Union Agriculture Minister Sharad Pawar had a rather unusual bunch of visitors last week – Greenpeace protesters dressed up as sheep and cattle, who camped outside his office. The “animals” were asking for an investigation into the death of 1,600 head of cattle and sheep in Andhra Pradesh in April 2006. The deaths were closely linked to prolonged consumption of Bt cotton stalks and leaves that were left in fields after the harvest.
Bt cotton is the only genetically modified (GM) seed sold in India. In the four years since it has been in use, not only has it failed to live up to its claim of being a `miracle seed’, but it has also had harmful effects on biosafety.
At a time when the safety of Bt cotton is highly suspect, the government’s Genetic Engineering Approval Committee (GEAC) is considering clearance of large-scale field trials of Bt Brinjal. It is the first time that GM Brinjal is being released for an advanced stage of field trials in open conditions anywhere in the world. It is also the closest India has got to sanctioning GM food crops.
If cleared, it will be the first time that the GEAC allows large-scale field trials for GM food crops. Such field trials could lead to the uncontrolled release of genetically modified organisms into the environment, which could contaminate normal varieties of the crop. Japan and several European countries have banned cultivation of GM food crops. But India is allowing it entry without taking adequate precautions.
Greenpeace Activists demonstrate outside Union Agriculture Minister Sharad Pawar’s residence against GM agricultural products, in New Delhi on June 16.Photo: S.Subramanium<!–2–> Bt seeds are created by inserting a gene (Cry1Ac) from the soil bacterium Bacillus thuringiensis into a plant cell. This gene is supposed to protect the brinjal from insects such as the fruit and shoot borer. Bt cotton provides resistance to bollworm because the insect dies after eating the Bt toxin; the toxin disrupts its digestive process.
Biosafety tests for Bt brinjal started in 2002. After two years of greenhouse evaluation, Mahyco, the company producing the seed, started field trials in 11 locations with five hybrids in 2004. The results of the limited field trials have been posted on the GEAC website. The GEAC has invited public feedback before it decides whether to give clearance for large-scale field trials.
Several environmental groups and farmers’ associations have appealed against the trials. But the GEAC is dismissive. “We would like some concrete objections based on the data placed before us by Mahyco, not general, emotional arguments,” B.S. Parsheera, Chairperson of the GEAC, told Frontline. However, environmentalists opposing the trials say that the data are too sketchy to provide scientific feedback. “This shows how the GEAC takes decisions that affect the health of millions – based on meaningless presentations by companies,” said Kavitha Kuruganti from the Centre for Sustainable Agriculture.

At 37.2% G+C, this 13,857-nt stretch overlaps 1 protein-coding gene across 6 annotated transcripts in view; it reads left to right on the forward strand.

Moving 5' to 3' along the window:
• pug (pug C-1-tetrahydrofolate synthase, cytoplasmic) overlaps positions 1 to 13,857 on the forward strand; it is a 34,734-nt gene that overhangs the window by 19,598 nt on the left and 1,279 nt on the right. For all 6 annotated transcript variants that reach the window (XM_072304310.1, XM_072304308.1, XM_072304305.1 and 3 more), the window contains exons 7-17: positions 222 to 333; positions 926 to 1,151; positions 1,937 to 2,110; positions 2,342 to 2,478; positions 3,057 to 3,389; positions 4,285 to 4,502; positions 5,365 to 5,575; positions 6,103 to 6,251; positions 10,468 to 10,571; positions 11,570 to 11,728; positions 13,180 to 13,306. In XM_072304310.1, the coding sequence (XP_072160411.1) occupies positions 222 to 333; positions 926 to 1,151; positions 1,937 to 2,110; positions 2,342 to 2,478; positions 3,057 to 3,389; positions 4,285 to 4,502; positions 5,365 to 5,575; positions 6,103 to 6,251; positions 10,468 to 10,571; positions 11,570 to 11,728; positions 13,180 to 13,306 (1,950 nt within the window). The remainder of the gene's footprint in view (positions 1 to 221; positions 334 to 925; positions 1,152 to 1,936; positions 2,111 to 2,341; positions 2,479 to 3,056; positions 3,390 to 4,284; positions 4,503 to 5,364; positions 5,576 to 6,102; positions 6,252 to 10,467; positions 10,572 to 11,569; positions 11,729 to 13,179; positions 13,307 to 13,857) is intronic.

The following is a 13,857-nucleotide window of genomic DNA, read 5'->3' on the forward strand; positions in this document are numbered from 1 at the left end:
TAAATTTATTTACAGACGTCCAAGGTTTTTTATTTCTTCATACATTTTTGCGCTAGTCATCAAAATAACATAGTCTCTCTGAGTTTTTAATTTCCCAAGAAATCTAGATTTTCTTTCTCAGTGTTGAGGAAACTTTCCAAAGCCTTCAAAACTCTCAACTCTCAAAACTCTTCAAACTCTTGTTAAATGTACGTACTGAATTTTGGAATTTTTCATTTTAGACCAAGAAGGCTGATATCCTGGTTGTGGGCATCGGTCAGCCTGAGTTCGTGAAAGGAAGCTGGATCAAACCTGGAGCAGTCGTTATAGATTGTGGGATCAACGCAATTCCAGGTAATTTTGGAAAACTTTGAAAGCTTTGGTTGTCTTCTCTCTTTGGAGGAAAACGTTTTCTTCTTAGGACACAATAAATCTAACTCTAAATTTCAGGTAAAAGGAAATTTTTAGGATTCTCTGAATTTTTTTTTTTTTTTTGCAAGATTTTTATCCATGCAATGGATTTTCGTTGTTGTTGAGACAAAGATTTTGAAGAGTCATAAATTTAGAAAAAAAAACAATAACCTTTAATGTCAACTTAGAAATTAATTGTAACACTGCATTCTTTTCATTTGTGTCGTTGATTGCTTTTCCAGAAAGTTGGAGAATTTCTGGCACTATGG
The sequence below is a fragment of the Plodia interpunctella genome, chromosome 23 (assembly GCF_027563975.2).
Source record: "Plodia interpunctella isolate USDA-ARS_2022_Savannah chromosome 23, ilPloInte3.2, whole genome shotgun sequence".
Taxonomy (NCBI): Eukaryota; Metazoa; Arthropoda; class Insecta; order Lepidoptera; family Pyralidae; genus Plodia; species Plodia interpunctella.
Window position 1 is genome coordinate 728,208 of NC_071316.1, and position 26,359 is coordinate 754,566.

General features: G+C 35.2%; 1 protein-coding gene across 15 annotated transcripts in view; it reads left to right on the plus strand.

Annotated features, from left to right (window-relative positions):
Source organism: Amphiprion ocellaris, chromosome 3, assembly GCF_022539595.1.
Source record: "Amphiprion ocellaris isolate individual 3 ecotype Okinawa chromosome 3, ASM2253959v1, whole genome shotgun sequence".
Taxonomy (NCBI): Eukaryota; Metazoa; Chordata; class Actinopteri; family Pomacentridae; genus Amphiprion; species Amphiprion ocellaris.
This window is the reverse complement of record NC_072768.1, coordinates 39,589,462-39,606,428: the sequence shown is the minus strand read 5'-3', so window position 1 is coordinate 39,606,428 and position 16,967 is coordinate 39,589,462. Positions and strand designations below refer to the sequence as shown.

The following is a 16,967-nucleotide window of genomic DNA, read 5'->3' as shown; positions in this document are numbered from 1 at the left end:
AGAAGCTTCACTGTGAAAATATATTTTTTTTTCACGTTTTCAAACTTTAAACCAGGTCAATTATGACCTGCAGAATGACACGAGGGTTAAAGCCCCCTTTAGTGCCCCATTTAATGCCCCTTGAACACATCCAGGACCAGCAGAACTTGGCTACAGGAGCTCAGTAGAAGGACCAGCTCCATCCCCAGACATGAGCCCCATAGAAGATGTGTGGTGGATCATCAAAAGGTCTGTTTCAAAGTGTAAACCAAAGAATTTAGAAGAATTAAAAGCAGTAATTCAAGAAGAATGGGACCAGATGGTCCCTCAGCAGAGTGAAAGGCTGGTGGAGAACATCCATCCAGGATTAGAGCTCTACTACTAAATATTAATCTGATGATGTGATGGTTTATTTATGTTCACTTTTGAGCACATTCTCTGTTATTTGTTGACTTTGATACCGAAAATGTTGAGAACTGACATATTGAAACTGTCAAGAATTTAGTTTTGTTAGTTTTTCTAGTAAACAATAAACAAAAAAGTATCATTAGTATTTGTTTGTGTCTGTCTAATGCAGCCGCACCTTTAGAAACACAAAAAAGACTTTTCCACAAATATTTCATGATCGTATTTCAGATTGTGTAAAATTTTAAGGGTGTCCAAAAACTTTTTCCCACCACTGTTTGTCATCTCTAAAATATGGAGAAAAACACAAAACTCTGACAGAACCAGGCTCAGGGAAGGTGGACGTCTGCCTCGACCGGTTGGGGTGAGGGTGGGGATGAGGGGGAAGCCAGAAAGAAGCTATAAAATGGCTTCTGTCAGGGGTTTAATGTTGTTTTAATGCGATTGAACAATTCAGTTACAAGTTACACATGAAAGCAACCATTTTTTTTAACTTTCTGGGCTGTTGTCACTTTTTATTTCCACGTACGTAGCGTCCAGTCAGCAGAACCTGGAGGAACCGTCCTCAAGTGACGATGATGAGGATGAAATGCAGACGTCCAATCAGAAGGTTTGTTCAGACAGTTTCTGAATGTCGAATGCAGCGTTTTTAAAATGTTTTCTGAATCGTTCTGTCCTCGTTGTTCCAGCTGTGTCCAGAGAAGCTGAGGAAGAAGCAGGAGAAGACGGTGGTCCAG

Top biotech scientists are also critical of the manner in which the GM tests are being conducted. “It is an absolute scandal for us to allow further trials despite the failure of Bt cotton. The seed should be withdrawn immediately, just like faulty drugs are removed from the market. We are being taken for a ride by the MNC [multinational company]-government nexus. These committees don’t even have specialised scientists. They exist only to promote the interests of powerful companies, not of the country. And these MNCs, such as Monsanto which is promoting Bt seeds in India, have a notorious record all over the world,” said Dr. Pushpa Bhargava, founder of the Centre for Cellular and Molecular Biology, a world-renowned pioneer of genetic engineering in India.
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“No country in the world has a satisfactory system of assessing the risks associated with the release of GM plants into the environment. What has happened in this extremely lax environment all over the world is extremely disturbing, ” Bhargava explained. “It is shocking that no tests were done to monitor the effects on cattle or sheep if they ate the leaves of the Bt cotton plant, even though in India crop plants are often fed to cattle as fodder. That is why so many animals died in Andhra Pradesh. The main problem is that there is a conflict of interest in using the tests and data provided by the company.”